They didn't ask to be corrected since they probably didn't realize they were wrong. Just because you see it "all the time" doesn't make it right. If EV enthusiasts can't get it right and develop good habits (and pass along proper information to others), how can we expect others to get it right?

My job requires that I be detail oriented. Also, if I were on the other end a service advisor, at an EV/PHEV automaker, EVSE/charging station company and someone made complaints to be me and was WAY off in their usage of units, I'd question whether the person knew what they were talking about.

We've had repeatedly correct this one one guy like at http://mynissanleaf.com/viewtopic.php?p=389321#p389321.

Using incorrect units can get confusing when certain numbers are similar...

The Model S is currently available with 70 and 90 kWh capacity batteries. And, it has 10 kW and 20 kW AC charging options... I recall older Teslas being limited to 90 kW Supercharging.

Most sub-$40K pure BEVs have usable battery capacities in the 20 kWh range. The Gen 1 Volt had ~10.5 kWh usable.

http://www.mybmwi3.com/forum/viewtopic. ... 7317#p1750 says a Leaf needs almost 23 kW to maintain 70 mph.

Tesla Model S can have either single 10 kW OBC or dual OBCs for 20 kW charging on 80 amp EVSEs. Leaf has a 24 or 30 kWh capacity battery. BMW/Bosch has a 24 kW SAE Combo DC FC: http://www.bmwicharging.com/BMWiDCFastCharger

Other recent Tesla-powered vehicles (e.g. Rav4 and Mercedes B-Class ED) have a single 10 kW OBC.

Rav4 EV has ~41.8 kWh battery. Many CHAdeMO DC FCs are only 44 kW at max. Wait. Why is it when a Rav4 EV w/JdeMO plugs in that it it can draw up to 48 kW even though it has a 41.8 kWh battery?

See how things can be confusing, if the wrong units are used? There was a great post on MNL (which I can't find) that made light of it and pointed out the importance...

And yes, I would correct someone in face to face conversation if they get it wrong. I'm pretty sure I have before on this very subject.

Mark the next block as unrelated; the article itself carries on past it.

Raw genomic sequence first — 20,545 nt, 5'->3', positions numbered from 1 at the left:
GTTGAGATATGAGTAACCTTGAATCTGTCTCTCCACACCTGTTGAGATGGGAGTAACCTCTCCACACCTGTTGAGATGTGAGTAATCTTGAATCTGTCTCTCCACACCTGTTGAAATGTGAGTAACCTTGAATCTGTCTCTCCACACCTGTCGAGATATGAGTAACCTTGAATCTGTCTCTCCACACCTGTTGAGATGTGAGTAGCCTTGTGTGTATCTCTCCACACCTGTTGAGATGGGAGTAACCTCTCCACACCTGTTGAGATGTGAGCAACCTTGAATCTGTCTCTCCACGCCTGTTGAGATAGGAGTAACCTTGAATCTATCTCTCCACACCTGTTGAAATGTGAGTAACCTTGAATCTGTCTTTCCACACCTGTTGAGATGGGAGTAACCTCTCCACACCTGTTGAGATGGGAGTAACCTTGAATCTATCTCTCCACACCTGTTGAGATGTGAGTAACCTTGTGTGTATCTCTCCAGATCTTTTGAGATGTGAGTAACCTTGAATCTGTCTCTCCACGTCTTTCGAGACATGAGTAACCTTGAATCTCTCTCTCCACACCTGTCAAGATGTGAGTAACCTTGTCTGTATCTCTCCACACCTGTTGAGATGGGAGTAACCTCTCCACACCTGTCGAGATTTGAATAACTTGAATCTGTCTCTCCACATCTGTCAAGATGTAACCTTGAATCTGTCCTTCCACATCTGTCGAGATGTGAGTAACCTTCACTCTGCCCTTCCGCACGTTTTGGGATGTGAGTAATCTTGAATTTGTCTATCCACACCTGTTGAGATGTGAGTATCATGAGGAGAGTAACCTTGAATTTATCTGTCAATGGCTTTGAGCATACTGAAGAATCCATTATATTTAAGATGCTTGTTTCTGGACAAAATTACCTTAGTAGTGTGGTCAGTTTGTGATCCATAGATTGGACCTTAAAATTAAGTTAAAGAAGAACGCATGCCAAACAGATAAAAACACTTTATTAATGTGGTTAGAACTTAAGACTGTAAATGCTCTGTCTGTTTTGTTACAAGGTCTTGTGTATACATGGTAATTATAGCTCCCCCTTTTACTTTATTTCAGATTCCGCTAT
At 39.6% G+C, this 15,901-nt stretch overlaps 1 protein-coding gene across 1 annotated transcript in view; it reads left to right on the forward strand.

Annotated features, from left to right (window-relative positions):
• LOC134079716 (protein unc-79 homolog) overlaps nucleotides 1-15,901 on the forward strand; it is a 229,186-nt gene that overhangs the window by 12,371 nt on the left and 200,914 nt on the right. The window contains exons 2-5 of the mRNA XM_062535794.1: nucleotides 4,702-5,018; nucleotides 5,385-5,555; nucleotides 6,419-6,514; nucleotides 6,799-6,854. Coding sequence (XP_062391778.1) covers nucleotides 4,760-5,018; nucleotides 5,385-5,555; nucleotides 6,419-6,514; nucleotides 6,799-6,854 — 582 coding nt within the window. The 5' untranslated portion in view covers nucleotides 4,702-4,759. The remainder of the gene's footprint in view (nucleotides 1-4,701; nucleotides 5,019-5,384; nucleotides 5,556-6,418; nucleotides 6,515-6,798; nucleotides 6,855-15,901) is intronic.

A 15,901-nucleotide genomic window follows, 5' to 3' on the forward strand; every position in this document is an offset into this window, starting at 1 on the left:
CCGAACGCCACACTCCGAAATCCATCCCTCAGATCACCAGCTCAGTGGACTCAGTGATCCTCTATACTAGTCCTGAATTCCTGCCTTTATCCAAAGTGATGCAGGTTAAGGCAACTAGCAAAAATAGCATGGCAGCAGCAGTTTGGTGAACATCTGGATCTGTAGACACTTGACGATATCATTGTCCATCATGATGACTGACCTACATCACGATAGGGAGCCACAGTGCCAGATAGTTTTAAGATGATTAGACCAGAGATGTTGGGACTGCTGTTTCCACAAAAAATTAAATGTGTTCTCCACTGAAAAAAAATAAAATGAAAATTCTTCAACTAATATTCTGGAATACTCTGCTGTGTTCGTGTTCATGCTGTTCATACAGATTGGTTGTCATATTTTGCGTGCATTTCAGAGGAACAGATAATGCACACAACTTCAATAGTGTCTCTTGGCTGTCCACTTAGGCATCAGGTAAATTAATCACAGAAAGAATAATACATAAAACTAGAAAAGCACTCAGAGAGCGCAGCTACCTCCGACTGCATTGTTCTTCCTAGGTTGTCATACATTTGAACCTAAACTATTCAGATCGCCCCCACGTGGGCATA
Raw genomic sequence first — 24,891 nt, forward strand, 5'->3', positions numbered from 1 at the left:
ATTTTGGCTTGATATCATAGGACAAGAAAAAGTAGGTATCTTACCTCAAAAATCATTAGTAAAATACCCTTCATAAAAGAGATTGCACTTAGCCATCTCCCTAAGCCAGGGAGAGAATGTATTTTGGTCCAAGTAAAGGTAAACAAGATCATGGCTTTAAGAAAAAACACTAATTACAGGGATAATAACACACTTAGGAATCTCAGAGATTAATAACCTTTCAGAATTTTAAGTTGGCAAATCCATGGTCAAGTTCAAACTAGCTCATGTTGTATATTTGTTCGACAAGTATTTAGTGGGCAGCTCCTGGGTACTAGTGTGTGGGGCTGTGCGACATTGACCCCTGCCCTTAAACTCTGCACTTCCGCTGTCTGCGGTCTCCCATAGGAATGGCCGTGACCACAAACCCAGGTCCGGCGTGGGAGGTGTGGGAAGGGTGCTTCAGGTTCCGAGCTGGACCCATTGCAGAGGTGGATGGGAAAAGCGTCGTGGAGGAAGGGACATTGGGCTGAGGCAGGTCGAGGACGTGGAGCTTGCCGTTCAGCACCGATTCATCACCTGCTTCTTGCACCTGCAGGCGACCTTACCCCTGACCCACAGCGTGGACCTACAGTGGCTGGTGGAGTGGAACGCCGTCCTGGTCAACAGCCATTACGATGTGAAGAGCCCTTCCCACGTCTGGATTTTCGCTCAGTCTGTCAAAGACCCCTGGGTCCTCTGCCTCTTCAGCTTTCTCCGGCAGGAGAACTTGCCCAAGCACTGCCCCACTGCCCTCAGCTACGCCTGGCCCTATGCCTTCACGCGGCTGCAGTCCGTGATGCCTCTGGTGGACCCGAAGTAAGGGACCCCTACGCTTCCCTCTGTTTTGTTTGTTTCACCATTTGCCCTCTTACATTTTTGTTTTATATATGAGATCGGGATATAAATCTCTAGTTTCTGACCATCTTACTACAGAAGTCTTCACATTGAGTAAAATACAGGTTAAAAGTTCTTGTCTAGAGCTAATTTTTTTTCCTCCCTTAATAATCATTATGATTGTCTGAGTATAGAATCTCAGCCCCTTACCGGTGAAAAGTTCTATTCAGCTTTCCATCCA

Take a look at the attached pics. Imagine the confusion if people were talking about charging rates, ramp down, etc. if they routinely mixed up kW and kWh (and had no notes nor pics).
powersurge wrote:For me, I will say that I love plugging in my "charger" (possibly EVSE) to top off my 24 "kWh" battery. Correct that.

FYP
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'13 blue Leaf SV w/premium package (owned)
'13 blue Leaf SV w/QC + LED & premium packages (lease over, car returned)
'06 Prius

jlsoaz
Posts: 582
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Leaf Number: 24218
Location: Southern Arizona, USA

Re: Price to retrofit a used 2011-2015 Leaf with a new 30 kWh (or higher) battery?

Tue Apr 05, 2016 8:08 pm

Yogi62 wrote:Right now one can get a 2012 SV with less than 35,000 miles on it for under $7K.
If that car was $12,500 with a came with a brand new 24KW battery, would you buy it?
How about $15,000 with a brand new 30KW battery?


fwiw:

I guess my answer is that I'd have to think twice before I took out a partial loan to buy a $15k 30 kWh 2012 Leaf. Considerations include that I'd be taking out a loan to buy something that might well have only a 15-24 kWh capacity by the time that I am through paying off the loan. If it's a choice between such a vehicle (I'd probably only get one if it is one of the trims that had a CHAdeMO port) and some of the other competing new BEVs such as a 24 kWh 2016 Leaf, then I take the used 30 kWh retrofitted Leaf..